There are several things people can do to help reduce the symptoms of depression. For many people, regular exercise helps create positive feelings and improves mood. Getting enough quality sleep regularly, eating a healthy diet, and avoiding alcohol (a depressant) can also help reduce symptoms of depression.
What Causes Depression?
Depression can happen to anyone at any point in time and it is nothing to be insecure or ashamed about. The cause of depression can vary from person to person ranging from biological to circumstances. Some causes include:
- Family history- Our genes define who we are and how our body works. Having a family history of depression can put you at stake and there is a possibility to suffer from it.
- Early childhood trauma- Not everyone’s childhood has those cheerful and ecstatic memories; some go through major mental trauma that can bring back all the stress and fear even after growing up making it hard to ever overcome it.
- Brain structure- Keeping your brain active can sometimes be challenging. If the frontal lobe of your brain is less active, then the risk gets higher. Although scientists are not fully aware of this happens before or after the onset of depression.
- Medical conditions- Chronic illness, insomnia, chronic pain, or attention-deficit hyperactivity disorder (ADHD) can increase the chances to be affected by depression.
- Drug use- Drugs and alcohol come with several risks, one of which includes depression.
- Low Self-Esteem or Being Self-Critical
- Personal History of Mental Illness
- Certain Medications
- Stressful events, such as the loss of a loved one, economic problems, or a divorce.
How Can You Fight Against Depression?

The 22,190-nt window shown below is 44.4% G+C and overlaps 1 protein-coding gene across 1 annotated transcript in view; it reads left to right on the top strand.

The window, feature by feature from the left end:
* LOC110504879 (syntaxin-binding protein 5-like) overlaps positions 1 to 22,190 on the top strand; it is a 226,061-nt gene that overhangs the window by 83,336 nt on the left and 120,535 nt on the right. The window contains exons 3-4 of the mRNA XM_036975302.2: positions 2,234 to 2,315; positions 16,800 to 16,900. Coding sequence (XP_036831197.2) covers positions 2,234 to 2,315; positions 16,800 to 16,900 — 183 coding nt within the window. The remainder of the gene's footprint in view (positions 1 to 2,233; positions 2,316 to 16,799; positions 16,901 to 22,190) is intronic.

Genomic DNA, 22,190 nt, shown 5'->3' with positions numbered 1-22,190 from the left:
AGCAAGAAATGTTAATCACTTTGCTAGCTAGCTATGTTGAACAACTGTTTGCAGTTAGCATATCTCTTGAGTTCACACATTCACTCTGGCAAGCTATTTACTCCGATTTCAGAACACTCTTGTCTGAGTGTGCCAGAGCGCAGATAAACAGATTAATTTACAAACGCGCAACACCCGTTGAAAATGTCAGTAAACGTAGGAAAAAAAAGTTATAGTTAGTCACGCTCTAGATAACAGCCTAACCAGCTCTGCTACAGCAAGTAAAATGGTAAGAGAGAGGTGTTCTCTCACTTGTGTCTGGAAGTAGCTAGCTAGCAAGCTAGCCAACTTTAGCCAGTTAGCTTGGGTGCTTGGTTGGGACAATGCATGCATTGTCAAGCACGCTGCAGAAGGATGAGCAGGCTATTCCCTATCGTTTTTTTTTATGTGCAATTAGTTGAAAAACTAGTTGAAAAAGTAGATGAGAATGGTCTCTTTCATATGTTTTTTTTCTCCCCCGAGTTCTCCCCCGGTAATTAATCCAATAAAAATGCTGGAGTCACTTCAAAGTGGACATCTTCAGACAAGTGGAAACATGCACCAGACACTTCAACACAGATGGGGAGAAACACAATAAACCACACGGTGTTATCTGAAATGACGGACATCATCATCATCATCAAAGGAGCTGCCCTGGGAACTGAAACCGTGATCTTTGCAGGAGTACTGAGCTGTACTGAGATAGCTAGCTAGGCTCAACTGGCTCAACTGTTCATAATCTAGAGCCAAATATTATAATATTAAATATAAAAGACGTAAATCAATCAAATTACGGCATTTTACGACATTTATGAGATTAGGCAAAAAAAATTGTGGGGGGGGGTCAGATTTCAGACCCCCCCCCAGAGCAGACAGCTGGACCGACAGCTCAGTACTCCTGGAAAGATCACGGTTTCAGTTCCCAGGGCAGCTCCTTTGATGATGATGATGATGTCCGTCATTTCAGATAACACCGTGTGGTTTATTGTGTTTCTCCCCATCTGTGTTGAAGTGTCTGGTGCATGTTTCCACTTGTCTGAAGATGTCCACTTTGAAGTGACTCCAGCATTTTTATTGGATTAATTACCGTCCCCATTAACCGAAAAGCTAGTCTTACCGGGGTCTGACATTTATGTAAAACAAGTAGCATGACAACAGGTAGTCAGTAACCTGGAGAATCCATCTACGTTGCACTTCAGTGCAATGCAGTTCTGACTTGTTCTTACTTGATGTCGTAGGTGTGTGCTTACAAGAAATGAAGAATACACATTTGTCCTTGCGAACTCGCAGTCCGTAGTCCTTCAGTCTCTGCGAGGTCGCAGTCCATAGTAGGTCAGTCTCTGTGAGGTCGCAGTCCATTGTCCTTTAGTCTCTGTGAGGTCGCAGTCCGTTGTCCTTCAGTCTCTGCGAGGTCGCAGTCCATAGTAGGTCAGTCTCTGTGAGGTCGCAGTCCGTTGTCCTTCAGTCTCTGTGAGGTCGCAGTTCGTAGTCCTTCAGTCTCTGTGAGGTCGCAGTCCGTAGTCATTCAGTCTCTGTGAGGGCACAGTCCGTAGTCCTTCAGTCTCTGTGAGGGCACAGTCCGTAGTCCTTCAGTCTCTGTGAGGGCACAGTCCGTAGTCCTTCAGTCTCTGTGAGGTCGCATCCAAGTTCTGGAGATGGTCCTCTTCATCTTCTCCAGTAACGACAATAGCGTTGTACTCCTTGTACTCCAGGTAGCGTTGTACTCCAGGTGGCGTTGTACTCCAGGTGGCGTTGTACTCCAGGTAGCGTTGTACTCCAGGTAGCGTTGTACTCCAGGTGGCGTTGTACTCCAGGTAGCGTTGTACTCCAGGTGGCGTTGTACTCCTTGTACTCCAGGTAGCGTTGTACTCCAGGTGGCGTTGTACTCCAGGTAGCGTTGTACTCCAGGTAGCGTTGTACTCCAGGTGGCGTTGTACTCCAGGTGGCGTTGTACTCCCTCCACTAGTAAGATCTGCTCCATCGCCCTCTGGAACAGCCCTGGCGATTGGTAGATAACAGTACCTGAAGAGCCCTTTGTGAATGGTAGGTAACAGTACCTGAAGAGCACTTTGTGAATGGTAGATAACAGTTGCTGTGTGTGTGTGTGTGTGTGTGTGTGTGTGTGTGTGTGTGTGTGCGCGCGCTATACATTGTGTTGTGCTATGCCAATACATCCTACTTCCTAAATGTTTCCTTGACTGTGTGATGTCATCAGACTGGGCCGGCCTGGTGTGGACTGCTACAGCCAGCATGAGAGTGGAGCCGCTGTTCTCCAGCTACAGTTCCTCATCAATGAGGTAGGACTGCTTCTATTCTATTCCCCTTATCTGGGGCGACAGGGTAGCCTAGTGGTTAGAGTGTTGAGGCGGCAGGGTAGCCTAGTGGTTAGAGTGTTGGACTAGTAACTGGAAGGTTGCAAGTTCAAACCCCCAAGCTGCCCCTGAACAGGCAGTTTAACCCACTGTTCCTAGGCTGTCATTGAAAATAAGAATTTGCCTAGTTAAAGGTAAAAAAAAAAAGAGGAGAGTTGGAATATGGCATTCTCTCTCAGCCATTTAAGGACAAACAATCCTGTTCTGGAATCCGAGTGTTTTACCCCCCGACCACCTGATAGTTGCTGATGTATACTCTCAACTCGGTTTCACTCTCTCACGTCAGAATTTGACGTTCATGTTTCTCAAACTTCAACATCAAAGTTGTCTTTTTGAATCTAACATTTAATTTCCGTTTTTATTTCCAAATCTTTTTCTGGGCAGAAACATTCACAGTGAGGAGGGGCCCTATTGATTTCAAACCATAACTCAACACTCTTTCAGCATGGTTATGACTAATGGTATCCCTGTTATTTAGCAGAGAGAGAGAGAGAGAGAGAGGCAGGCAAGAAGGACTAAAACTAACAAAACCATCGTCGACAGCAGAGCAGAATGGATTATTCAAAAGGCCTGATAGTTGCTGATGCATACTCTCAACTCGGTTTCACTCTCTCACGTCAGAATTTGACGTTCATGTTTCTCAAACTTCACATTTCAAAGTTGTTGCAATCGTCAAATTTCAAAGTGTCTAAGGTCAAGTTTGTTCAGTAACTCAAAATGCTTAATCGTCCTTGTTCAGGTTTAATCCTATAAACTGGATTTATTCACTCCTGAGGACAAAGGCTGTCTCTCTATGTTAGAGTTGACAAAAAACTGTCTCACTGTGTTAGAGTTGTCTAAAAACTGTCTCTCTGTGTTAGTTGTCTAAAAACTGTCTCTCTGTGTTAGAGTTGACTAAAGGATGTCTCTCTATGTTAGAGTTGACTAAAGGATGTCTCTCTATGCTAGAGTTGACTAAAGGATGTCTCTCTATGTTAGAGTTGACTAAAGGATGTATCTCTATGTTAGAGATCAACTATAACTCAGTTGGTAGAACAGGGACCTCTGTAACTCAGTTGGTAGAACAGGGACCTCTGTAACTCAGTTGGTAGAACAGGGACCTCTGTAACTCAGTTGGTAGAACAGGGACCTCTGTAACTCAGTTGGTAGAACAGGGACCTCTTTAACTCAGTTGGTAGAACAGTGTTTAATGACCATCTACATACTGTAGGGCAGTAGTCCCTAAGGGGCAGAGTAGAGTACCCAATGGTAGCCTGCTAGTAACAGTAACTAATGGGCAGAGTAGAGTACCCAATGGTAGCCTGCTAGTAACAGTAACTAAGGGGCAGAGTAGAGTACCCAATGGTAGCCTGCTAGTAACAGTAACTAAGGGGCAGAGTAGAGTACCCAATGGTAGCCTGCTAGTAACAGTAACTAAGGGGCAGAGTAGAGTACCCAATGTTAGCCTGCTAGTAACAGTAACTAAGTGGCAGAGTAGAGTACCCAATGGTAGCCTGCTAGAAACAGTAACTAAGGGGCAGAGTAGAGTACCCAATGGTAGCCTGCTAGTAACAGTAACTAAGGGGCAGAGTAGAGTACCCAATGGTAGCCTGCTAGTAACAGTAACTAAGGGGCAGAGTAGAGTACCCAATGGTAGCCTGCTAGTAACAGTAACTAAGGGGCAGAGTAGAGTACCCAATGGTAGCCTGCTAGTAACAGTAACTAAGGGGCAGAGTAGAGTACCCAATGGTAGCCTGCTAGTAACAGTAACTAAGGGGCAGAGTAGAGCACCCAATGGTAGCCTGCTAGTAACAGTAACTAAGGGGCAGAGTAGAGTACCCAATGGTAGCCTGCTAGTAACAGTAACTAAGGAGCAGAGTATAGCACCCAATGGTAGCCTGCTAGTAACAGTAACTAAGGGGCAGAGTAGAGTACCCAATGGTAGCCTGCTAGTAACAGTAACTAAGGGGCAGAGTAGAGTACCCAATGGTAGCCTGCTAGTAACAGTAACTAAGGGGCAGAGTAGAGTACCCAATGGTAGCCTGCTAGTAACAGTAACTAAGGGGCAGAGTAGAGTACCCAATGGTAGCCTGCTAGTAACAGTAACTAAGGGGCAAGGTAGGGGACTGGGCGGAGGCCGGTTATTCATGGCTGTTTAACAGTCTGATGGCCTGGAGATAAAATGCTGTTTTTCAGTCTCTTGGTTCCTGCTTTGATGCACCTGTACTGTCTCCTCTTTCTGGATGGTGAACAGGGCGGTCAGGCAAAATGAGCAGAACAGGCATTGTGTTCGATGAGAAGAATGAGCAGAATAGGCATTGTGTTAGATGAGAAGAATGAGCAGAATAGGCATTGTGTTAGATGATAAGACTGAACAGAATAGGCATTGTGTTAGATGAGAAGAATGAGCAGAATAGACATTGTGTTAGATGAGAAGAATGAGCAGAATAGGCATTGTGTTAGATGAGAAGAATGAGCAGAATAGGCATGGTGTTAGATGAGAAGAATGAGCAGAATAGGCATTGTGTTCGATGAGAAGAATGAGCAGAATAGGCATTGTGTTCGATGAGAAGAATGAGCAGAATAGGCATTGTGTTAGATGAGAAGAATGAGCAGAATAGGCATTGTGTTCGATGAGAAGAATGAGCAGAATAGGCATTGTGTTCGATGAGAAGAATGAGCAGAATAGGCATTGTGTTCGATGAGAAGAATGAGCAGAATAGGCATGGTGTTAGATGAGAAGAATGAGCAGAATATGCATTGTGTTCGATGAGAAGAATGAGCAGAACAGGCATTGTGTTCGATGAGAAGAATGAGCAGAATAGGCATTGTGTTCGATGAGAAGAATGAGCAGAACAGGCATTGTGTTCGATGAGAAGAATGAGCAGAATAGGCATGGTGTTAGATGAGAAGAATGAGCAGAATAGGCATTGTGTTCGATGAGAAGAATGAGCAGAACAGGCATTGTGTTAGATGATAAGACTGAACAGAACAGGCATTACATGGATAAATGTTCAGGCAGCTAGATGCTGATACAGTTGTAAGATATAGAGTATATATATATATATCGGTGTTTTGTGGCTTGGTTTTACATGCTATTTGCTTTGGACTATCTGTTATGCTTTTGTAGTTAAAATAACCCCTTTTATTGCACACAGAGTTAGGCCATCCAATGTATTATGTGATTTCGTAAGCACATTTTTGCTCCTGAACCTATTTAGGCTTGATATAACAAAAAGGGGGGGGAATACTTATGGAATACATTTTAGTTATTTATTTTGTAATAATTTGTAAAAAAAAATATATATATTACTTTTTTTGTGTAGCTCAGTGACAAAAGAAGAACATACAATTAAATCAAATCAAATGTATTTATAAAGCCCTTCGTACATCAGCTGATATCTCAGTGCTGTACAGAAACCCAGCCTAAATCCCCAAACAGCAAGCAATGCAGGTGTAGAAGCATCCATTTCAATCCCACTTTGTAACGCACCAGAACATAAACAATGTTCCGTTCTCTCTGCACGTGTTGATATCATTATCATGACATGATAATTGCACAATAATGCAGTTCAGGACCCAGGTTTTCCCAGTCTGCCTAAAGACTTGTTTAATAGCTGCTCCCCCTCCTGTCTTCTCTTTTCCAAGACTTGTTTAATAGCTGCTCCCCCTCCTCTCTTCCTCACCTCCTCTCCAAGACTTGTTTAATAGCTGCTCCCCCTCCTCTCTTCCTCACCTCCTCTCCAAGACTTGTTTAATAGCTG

Well, here are some dos and don’ts for coping with depression that may help you or your dear ones:
- There is nothing more effective than keeping your body in Zen. Try to be active and exercise.
- Always absorb positivity and keep smiling.
- Set realistic goals for yourself. You do not need to compare your life with anybody. You are the king/queen of your own life.
- Try to spend time with other people and confide in a trusted friend or relative.
- Try not to isolate yourself, sometimes all you need is a hand to hold and a shoulder to lean on.
- Remember things take time. Therefore, don’t burden yourself and expect your mood to improve gradually, not immediately.
- Life is a journey, and it should be how you want it to be. If you are not up to something, learn to say no for your peace of mind. Postpone important decisions if you are not ready for it, which can be getting married or divorced, or changing jobs, or not working for a while. Have a conversation with someone who knows you inside and out and can give you an honest opinion about your decisions.
- Get enlighten about depression so that you can work on it and climb on top of the rocky mountain.
When to See a Doctor
If you feel depressed, make an appointment to see your doctor or mental health professional as soon as you can. If you’re reluctant to seek treatment, talk to a friend or loved one, any health care professional, a faith leader, or someone else you trust.
Many people avoid a psychiatrist due to social pressure and they do not want their friends and family to know about their mental issues. In some part of India depression, anxiety, mental health is considered a disease. Often people put a nametag of psycho or mad person who has lost their mind hurting their sentiments. To avoid publicity, one can schedule an appointment through the Telehealth platform for Mental Health which can be done with complete secrecy from a doctor located in a different state or different country
When to Get Emergency Help
If you think you may hurt yourself or attempt suicide, call your local emergency number immediately.
Also, consider these options if you’re having suicidal thoughts:
- Call your doctor or mental health professional.
- Reach out to a close friend or loved one.
- Contact a minister, spiritual leader or someone else in your faith community.
Remember who you are and do not let anyone convince you otherwise.